Based on these premises Overall dismisses most deontological arguments. With regard to religion she rightly holds that philosophy cannot know what God wants (p. 67), but in her rejection of any religious argument she comes down on the side of the non-existence of God instead of leaving it open. She rightly calls consequentialist arguments utilitarian. In opposing “savior siblings” she comes closest to seeing the child as a disinterested gift. Since savior siblings are inseparable from the reasons for their existence, “the needs of others pre-exist and generate the child’s interests” (p. 84). “No child,” she concludes, “…should be a means primarily to his parents’ and siblings’ ends” (p. 86). Here again we see Overall’s ambivalence flowing from her faulty logic as well as deficient anthropology. She argues that while the child cannot be created for its own sake, after birth it can be valued for its own sake.

From these considerations Overall regards it as very difficult to justify having a child that passes three moral tests: (1) concern for women’s and children’s well-being, (2) respect for women’s autonomy, and (3) refusal to use the child for another good, i.e. as an instrument. Note again that the father is absent. This brings her to argue for the decision and even the obligation not to have a child if the proper circumstances do not exist for its flourishing. But she refuses to consider single- or same-sex parenthood as not conducive to a child’s flourishing or that of the woman. With regard to impairments from disease or disability, she says that “it is sometimes evident that not existing is sometimes better,” but she does not discriminate against persons with impairments across the board, considering rather their competence to mother (p. 170).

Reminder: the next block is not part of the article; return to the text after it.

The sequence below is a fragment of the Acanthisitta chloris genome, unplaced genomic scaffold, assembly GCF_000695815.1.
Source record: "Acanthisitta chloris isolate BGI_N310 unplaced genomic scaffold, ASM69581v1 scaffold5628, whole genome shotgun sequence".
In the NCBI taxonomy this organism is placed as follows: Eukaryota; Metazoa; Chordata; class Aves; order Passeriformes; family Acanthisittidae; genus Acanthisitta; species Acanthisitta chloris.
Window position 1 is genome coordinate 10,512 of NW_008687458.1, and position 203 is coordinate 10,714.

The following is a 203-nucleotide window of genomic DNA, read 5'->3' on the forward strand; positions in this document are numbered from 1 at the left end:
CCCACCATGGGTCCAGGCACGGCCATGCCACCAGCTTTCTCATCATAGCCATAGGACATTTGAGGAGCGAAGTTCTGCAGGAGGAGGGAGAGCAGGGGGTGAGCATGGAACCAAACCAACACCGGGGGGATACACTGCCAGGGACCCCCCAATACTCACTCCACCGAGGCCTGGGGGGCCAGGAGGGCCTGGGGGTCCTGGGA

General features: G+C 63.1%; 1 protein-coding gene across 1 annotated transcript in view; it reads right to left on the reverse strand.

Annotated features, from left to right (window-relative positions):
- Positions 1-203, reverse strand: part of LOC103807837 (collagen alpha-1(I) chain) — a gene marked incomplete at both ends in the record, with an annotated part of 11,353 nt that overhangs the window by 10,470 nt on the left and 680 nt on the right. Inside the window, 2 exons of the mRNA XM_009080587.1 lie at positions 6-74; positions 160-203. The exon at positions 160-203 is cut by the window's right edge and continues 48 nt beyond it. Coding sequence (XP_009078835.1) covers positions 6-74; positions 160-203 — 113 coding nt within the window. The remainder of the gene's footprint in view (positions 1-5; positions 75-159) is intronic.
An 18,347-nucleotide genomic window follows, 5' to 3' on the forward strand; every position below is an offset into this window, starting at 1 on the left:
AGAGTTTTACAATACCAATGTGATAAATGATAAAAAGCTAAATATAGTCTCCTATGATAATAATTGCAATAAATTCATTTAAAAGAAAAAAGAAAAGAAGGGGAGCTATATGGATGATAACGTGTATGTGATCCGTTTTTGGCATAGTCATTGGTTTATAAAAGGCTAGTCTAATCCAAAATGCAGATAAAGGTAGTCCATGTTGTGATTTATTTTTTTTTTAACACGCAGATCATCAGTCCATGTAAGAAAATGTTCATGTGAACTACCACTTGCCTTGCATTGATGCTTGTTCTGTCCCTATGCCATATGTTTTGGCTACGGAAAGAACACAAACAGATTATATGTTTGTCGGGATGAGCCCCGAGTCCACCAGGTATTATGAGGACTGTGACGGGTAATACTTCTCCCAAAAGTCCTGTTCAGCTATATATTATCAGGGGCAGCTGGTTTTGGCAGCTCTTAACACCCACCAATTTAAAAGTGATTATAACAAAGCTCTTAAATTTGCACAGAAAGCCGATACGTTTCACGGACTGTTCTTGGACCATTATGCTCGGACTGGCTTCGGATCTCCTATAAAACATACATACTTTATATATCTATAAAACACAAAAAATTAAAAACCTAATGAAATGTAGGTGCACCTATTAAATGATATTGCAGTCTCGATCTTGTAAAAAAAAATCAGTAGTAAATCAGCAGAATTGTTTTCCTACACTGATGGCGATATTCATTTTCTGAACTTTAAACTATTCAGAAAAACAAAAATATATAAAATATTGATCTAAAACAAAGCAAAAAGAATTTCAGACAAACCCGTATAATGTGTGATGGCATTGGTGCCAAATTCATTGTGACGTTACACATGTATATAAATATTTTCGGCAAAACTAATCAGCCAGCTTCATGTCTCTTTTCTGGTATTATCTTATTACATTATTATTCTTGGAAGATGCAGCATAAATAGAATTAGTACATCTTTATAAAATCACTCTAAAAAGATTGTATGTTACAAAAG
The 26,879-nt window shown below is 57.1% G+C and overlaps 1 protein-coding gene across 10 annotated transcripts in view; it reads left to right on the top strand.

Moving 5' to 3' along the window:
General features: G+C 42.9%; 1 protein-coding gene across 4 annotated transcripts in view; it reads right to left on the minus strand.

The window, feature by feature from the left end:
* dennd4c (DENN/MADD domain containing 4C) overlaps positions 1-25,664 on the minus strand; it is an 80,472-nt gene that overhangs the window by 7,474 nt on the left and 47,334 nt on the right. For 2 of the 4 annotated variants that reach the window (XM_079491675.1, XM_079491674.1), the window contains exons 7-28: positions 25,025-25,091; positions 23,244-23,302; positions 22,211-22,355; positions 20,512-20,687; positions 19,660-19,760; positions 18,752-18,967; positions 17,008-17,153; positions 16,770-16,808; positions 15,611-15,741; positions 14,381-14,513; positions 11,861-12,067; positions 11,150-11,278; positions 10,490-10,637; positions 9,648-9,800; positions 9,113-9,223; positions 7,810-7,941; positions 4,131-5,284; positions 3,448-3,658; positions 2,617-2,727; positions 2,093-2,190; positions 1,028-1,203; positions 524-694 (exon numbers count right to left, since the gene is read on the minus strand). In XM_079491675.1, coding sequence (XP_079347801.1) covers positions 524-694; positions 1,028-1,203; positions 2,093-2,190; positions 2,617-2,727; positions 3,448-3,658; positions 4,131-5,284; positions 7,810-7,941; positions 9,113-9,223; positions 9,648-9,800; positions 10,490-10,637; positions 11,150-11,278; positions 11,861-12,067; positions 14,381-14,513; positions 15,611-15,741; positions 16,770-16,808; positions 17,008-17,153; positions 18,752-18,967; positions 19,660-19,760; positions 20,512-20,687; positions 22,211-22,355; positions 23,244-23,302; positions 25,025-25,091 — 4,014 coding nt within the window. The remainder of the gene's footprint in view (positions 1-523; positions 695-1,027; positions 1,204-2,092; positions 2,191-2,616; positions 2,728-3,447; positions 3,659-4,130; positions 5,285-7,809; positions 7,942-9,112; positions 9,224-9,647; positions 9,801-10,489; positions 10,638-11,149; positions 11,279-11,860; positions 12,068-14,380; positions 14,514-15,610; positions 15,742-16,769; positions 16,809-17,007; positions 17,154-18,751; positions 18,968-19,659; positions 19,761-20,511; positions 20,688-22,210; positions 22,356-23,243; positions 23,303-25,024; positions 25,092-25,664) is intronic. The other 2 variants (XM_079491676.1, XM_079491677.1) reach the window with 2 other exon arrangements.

On the question of “overpopulation,” Overall advocates one child per adult as the ideal, but insists it must be voluntary. She does not see “a moral duty to resist human extinction… founded on the basis of our collective happiness or the alleged intrinsic value of human life” (p. 199). Paradoxically she sees human cultures as worth preserving, but questions whether the continuing existence of human beings is necessary to preserve them. “I have not found adequate reasons to show that the extinction of the human species – provided it is voluntary – would inevitably be a bad thing.” Since it is a burden on women to have to reproduce, Overall hopes that the human race will gradually evolve into a higher species, one that presumably does not involve women in child-bearing.